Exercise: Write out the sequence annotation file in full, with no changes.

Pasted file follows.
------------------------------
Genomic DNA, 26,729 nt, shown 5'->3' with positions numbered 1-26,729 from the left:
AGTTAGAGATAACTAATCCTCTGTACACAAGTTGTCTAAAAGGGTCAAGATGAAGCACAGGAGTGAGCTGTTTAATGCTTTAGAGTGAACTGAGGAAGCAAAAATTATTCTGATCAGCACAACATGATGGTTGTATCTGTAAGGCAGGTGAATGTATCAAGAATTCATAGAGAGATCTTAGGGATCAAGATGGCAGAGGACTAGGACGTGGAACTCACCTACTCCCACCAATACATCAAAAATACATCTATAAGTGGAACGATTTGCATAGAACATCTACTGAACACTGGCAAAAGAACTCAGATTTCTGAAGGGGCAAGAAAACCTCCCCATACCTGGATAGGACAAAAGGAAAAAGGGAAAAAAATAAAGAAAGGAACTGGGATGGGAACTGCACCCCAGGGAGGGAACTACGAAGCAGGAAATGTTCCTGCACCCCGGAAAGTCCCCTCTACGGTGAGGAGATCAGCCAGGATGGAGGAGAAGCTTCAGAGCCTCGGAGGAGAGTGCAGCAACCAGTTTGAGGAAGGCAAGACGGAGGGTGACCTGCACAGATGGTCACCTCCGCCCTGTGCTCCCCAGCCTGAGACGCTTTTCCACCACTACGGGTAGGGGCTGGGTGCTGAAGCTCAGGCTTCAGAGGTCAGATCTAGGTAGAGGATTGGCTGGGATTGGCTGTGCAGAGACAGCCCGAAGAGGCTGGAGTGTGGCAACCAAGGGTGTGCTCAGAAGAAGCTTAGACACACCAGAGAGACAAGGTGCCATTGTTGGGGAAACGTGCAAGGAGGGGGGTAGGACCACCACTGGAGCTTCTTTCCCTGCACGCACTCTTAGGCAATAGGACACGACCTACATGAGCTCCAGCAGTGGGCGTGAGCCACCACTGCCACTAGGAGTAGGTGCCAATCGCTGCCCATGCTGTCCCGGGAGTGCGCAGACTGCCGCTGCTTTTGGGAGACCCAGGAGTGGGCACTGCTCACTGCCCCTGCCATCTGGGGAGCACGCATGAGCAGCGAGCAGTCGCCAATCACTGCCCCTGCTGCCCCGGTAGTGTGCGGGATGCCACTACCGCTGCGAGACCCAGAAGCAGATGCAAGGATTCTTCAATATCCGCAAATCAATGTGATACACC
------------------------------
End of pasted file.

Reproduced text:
Genomic DNA, 26,729 nt, shown 5'->3' with positions numbered 1-26,729 from the left:
AGTTAGAGATAACTAATCCTCTGTACACAAGTTGTCTAAAAGGGTCAAGATGAAGCACAGGAGTGAGCTGTTTAATGCTTTAGAGTGAACTGAGGAAGCAAAAATTATTCTGATCAGCACAACATGATGGTTGTATCTGTAAGGCAGGTGAATGTATCAAGAATTCATAGAGAGATCTTAGGGATCAAGATGGCAGAGGACTAGGACGTGGAACTCACCTACTCCCACCAATACATCAAAAATACATCTATAAGTGGAACGATTTGCATAGAACATCTACTGAACACTGGCAAAAGAACTCAGATTTCTGAAGGGGCAAGAAAACCTCCCCATACCTGGATAGGACAAAAGGAAAAAGGGAAAAAAATAAAGAAAGGAACTGGGATGGGAACTGCACCCCAGGGAGGGAACTACGAAGCAGGAAATGTTCCTGCACCCCGGAAAGTCCCCTCTACGGTGAGGAGATCAGCCAGGATGGAGGAGAAGCTTCAGAGCCTCGGAGGAGAGTGCAGCAACCAGTTTGAGGAAGGCAAGACGGAGGGTGACCTGCACAGATGGTCACCTCCGCCCTGTGCTCCCCAGCCTGAGACGCTTTTCCACCACTACGGGTAGGGGCTGGGTGCTGAAGCTCAGGCTTCAGAGGTCAGATCTAGGTAGAGGATTGGCTGGGATTGGCTGTGCAGAGACAGCCCGAAGAGGCTGGAGTGTGGCAACCAAGGGTGTGCTCAGAAGAAGCTTAGACACACCAGAGAGACAAGGTGCCATTGTTGGGGAAACGTGCAAGGAGGGGGGTAGGACCACCACTGGAGCTTCTTTCCCTGCACGCACTCTTAGGCAATAGGACACGACCTACATGAGCTCCAGCAGTGGGCGTGAGCCACCACTGCCACTAGGAGTAGGTGCCAATCGCTGCCCATGCTGTCCCGGGAGTGCGCAGACTGCCGCTGCTTTTGGGAGACCCAGGAGTGGGCACTGCTCACTGCCCCTGCCATCTGGGGAGCACGCATGAGCAGCGAGCAGTCGCCAATCACTGCCCCTGCTGCCCCGGTAGTGTGCGGGATGCCACTACCGCTGCGAGACCCAGAAGCAGATGCAAGGATTCTTCAATATCCGCAAATCAATGTGATACACC